Excerpt from Reprint of Paul McMahon, “Stoerchle Reviewed: Artist Performs in Montgomery,” The Student Life (March 21, 1972): 4.

Wolf Stoerchle’s show contrasted in many ways with Hiro Kosaka’s of a week earlier, notably in the way it was presented. While Kosaka to some extent ignored the audience and just did his piece, Stoerchle worked very closely with the audience at all times. Kosaka’s piece was in progress when the first spectators arrived. Stoerchle intentionally started about twenty minutes late to make sure that the audience would see the whole show, to avoid people missing the start and coming in while the show was in progress. Kosaka created an enigmatic situation for the audience in terms of how they should respond. Stoerchle provided a rug for the audience to sit on, lit only the performance half of the room (leaving the audience in darkness), and with masking tape marked off a boundary line between the performer’s space and the audience.

Stoerchle’s performance consisted of five different pieces done together as one show. There was strong continuity from one piece to the next, to the point that one really could not be sure whether it was one big piece or several small ones. The only demarcation between pieces was a short pause by the artist. Stoerchle cleared up the question somewhat in the short statement he made when he was finished by thanking the Once Group (a group of artists from Ann Arbor) “for the second piece.”

The way the performance was conducted was considerably closer to a sort of standard (if that word can be used) theatrical format than I expected from a contemporary artist. There seems to have been a certain amount of general criticism of aspects of the theatrical medium floating around in contemporary art for a while and perhaps an unwillingness on the part of some artists to commit themselves to a theatrical format. The use of this structure, however, seems to have been quite appropriate to the pieces Stoerchle performed. The pieces probably could not have been as effectively performed in a less formal situation.

All of the works dealt with vulnerability of different kinds. In the first piece Stoerchle straddled a mirror, which faced the audience, and raised the leg between the audience and the mirror, giving the illusion that he was sitting on the mirror and balancing, raising both legs at once. The audience, however, was aware that it was only an illusion and was faced with a case of illusion for the enjoyment of illusion.

The vulnerability in this piece was also quite clearly an illusion. The illusion that Stoerchle was balancing all of his weight on the mirror gave rise to the illusions that the mirror might break and that he might lose his balance.

The second piece, borrowed from the Once Group, was an “acting out” of the idea of “having the rug pulled out from under you.” (An interesting recent development is that some artists are openly performing others’ pieces, much like musicians playing each other’s pieces. Besides being a friendly gesture, this practice acknowledges the fact that many works can be “redone” by others.)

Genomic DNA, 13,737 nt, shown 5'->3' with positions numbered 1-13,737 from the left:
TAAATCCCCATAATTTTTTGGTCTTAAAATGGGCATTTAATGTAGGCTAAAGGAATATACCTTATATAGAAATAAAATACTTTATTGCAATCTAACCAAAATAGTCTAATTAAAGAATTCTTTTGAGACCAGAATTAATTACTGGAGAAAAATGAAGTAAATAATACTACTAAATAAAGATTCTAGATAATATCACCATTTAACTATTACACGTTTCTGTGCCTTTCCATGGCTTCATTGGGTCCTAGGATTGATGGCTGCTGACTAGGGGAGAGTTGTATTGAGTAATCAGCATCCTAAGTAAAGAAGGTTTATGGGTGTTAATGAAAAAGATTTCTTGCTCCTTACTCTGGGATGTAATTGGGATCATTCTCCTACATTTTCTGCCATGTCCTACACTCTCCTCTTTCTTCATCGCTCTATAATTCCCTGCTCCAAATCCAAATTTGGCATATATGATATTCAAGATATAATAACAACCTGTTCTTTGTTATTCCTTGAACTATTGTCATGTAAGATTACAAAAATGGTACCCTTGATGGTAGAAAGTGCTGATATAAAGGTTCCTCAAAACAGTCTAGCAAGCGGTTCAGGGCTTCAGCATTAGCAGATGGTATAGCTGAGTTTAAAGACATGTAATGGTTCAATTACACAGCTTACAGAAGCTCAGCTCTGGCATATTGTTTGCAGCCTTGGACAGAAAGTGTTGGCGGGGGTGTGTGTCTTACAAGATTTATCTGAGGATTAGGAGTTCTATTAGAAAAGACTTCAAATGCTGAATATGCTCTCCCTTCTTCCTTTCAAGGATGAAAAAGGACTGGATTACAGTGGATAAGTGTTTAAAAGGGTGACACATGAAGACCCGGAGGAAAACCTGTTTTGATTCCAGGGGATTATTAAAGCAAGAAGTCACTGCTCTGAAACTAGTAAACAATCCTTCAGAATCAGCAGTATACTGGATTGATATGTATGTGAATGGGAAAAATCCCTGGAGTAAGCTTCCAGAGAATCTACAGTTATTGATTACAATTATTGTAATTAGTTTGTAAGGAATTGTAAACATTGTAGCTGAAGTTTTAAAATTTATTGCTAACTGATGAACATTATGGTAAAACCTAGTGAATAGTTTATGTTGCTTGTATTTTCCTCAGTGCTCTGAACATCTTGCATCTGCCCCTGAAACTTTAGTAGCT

The acting out of phrases that evoke images has been widely used recently and can often be done as well by one artist as another; Stoerchle is making explicit reference here to the fact that one is always vulnerable to having the rug pulled out from under him.

In the third piece Stoerchle stripped, shedding his navy blue and red sweatsuit. While his assistant held his clothes stationary, Stoerchle, on his back, moved out of first his pants and then his shirt. He moved sort of like an inch-worm out of his shirt and wriggled out of his pants. The fact of his nudity seems to me to be the kind of vulnerability being used here, and as Stoerchle remained nude for the rest of the show, the sense of vulnerability remained at a high level.

In the fourth piece, Stoerchle, lying flat on his back, irritated his nose with a toothpick until he was forced to sneeze. As he involuntarily tightened his stomach muscles in sneezing he sat partly up and propped himself on his elbow, where he stayed after the sneeze was over. In the following eight or so sneezes, all forced by picking at his nose, Stoerchle stood all the way up, step by step, never moving voluntarily until he was already set in motion by the involuntary contractions of sneezing. At times this piece seemed a little contrived just because it was obvious that his intention was to eventually stand up, as opposed to going where the sneeze took him, and this did not seem quite right somehow. This piece points out a person’s vulnerability to his involuntary processes.

The final piece consisted of Stoerchle urinating on the small rug his assistant had pulled out from under him in the second piece. Standing nude, facing the audience, he concentrated for a short while and then peed, stopping himself immediately by tightening his muscles. He then relaxed his muscles and urinated again, stopping himself immediately again. This process continued until he was out of urine, about twenty spurts of urine, a lapse of about thirty seconds as the muscles relaxed, followed by another spurt, and so on.

Pieces four and five contrasted voluntary and involuntary physical reactions. Standing nude and urinating is in itself a very vulnerable position to be in, in front of an audience. This vulnerability was threatened at one point when a girl in the audience started clapping in the middle of this piece. If the audience had decided to start clapping it would have ruined the piece and left Stoerchle in an embarrassing position. In conversation later he mentioned to me that he had particularly enjoyed that point in the performance because it emphasized his vulnerability and because the audience, by not clapping, indicated a kind of support for the performance.